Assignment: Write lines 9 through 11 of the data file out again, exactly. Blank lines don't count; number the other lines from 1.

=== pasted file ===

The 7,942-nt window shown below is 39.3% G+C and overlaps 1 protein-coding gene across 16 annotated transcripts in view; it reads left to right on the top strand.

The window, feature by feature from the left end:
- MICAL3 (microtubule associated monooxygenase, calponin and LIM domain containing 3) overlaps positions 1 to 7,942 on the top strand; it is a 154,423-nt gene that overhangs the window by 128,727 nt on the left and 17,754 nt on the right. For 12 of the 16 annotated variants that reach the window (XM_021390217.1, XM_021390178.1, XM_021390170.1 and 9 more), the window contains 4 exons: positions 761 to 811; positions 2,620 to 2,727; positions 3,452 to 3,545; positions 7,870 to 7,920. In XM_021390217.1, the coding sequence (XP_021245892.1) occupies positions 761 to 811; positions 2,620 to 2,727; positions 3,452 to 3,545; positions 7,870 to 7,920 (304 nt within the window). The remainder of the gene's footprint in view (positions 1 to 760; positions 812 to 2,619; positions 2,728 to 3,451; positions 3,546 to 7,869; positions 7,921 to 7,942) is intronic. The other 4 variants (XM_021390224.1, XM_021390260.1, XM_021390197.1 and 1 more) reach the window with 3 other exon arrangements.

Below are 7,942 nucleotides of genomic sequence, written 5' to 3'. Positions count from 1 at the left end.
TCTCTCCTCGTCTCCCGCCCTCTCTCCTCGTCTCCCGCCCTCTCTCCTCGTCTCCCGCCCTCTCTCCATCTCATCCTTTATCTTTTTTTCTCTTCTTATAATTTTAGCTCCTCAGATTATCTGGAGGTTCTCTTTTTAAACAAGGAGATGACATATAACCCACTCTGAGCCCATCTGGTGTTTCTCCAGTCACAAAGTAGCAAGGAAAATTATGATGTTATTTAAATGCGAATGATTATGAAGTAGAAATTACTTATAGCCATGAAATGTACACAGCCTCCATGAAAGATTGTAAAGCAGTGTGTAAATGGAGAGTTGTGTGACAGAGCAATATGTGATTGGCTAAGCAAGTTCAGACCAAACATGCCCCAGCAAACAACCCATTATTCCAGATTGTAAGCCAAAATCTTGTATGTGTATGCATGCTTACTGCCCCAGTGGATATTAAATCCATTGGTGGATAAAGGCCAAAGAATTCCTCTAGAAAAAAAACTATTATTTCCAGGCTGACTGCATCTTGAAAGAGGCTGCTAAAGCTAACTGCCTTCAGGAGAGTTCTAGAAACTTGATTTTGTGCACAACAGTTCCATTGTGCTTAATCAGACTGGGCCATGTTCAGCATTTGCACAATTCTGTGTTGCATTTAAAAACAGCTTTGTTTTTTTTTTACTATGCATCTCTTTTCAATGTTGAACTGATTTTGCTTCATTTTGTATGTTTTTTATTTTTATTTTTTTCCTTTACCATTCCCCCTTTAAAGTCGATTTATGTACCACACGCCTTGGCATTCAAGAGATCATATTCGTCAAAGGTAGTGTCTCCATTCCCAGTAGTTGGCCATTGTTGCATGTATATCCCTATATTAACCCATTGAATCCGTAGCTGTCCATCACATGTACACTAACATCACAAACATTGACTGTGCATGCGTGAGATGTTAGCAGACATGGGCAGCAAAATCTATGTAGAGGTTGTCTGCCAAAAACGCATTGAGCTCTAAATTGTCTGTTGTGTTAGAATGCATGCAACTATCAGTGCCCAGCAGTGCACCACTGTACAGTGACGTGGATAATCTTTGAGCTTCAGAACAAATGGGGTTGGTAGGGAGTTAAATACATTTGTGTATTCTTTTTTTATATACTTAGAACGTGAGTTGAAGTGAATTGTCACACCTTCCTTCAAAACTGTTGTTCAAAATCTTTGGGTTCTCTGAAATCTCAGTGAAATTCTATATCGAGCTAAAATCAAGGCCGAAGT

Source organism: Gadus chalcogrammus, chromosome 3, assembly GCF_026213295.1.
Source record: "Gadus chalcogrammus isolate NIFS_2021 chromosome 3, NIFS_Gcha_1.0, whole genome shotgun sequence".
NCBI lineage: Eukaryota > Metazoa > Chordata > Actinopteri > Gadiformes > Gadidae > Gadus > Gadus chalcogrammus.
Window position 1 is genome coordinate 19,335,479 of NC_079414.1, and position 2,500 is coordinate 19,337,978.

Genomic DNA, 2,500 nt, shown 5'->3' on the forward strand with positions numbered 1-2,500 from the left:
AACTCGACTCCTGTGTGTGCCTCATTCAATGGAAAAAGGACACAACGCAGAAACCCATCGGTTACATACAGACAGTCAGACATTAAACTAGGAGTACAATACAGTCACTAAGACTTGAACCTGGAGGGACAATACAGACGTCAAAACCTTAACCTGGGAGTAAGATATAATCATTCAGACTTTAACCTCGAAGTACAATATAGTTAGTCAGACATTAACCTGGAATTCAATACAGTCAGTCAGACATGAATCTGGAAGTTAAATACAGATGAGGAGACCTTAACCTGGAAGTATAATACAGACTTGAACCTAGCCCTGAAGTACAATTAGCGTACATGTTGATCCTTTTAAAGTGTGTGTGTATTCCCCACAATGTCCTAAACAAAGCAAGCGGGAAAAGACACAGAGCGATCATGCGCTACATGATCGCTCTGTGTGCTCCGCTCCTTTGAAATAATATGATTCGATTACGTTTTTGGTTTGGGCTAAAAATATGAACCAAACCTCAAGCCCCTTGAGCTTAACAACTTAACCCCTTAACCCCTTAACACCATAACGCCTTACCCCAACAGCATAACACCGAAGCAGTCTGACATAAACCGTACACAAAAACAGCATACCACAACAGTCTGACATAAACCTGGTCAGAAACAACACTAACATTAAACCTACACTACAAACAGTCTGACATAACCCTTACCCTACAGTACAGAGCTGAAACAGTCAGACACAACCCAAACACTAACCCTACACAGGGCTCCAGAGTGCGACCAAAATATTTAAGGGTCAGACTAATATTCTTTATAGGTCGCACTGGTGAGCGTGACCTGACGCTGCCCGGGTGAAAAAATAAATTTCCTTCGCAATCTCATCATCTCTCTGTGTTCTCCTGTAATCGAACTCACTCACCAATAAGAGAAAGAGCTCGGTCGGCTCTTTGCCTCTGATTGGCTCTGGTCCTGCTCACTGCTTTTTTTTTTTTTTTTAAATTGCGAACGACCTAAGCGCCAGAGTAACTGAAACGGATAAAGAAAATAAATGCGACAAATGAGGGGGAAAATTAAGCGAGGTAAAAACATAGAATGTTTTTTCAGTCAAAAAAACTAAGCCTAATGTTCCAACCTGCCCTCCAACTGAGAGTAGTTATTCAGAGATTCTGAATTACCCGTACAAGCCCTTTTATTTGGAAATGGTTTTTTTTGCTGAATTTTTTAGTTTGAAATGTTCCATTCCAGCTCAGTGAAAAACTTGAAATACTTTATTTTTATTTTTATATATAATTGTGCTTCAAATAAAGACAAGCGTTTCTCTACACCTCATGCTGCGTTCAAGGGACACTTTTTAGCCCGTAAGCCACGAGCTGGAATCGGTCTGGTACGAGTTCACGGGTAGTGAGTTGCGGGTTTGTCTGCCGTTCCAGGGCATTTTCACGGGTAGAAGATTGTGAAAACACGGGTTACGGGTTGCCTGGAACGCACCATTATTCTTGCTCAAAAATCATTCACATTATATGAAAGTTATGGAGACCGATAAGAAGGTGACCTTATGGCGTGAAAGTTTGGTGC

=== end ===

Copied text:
Window position 1 is genome coordinate 19,335,479 of NC_079414.1, and position 2,500 is coordinate 19,337,978.

Genomic DNA, 2,500 nt, shown 5'->3' on the forward strand with positions numbered 1-2,500 from the left:
AACTCGACTCCTGTGTGTGCCTCATTCAATGGAAAAAGGACACAACGCAGAAACCCATCGGTTACATACAGACAGTCAGACATTAAACTAGGAGTACAATACAGTCACTAAGACTTGAACCTGGAGGGACAATACAGACGTCAAAACCTTAACCTGGGAGTAAGATATAATCATTCAGACTTTAACCTCGAAGTACAATATAGTTAGTCAGACATTAACCTGGAATTCAATACAGTCAGTCAGACATGAATCTGGAAGTTAAATACAGATGAGGAGACCTTAACCTGGAAGTATAATACAGACTTGAACCTAGCCCTGAAGTACAATTAGCGTACATGTTGATCCTTTTAAAGTGTGTGTGTATTCCCCACAATGTCCTAAACAAAGCAAGCGGGAAAAGACACAGAGCGATCATGCGCTACATGATCGCTCTGTGTGCTCCGCTCCTTTGAAATAATATGATTCGATTACGTTTTTGGTTTGGGCTAAAAATATGAACCAAACCTCAAGCCCCTTGAGCTTAACAACTTAACCCCTTAACCCCTTAACACCATAACGCCTTACCCCAACAGCATAACACCGAAGCAGTCTGACATAAACCGTACACAAAAACAGCATACCACAACAGTCTGACATAAACCTGGTCAGAAACAACACTAACATTAAACCTACACTACAAACAGTCTGACATAACCCTTACCCTACAGTACAGAGCTGAAACAGTCAGACACAACCCAAACACTAACCCTACACAGGGCTCCAGAGTGCGACCAAAATATTTAAGGGTCAGACTAATATTCTTTATAGGTCGCACTGGTGAGCGTGACCTGACGCTGCCCGGGTGAAAAAATAAATTTCCTTCGCAATCTCATCATCTCTCTGTGTTCTCCTGTAATCGAACTCACTCACCAATAAGAGAAAGAGCTCGGTCGGCTCTTTGCCTCTGATTGGCTCTGGTCCTGCTCACTGCTTTTTTTTTTTTTTTTAAATTGCGAACGACCTAAGCGCCAGAGTAACTGAAACGGATAAAGAAAATAAATGCGACAAATGAGGGGGAAAATTAAGCGAGGTAAAAACATAGAATGTTTTTTCAGTCAAAAAAACTAAGCCTAATGTTCCAACCTGCCCTCCAACTGAGAGTAGTTATTCAGAGATTCTGAATTACCCGTACAAGCCCTTTTATTTGGAAATGGTTTTTTTTGCTGAATTTTTTAGTTTGAAATGTTCCATTCCAGCTCAGTGAAAAACTTGAAATACTTTATTTTTATTTTTATATATAATTGTGCTTCAAATAAAGACAAGCGTTTCTCTACACCTCATGCTGCGTTCAAGGGACACTTTTTAGCCCGTAAGCCACGAGCTGGAATCGGTCTGGTACGAGTTCACGGGTAGTGAGTTGCGGGTTTGTCTGCCGTTCCAGGGCATTTTCACGGGTAGAAGATTGTGAAAACACGGGTTACGGGTTGCCTGGAACGCACCATTATTCTTGCTCAAAAATCATTCACATTATATGAAAGTTATGGAGACCGATAAGAAGGTGACCTTATGGCGTGAAAGTTTGGTGC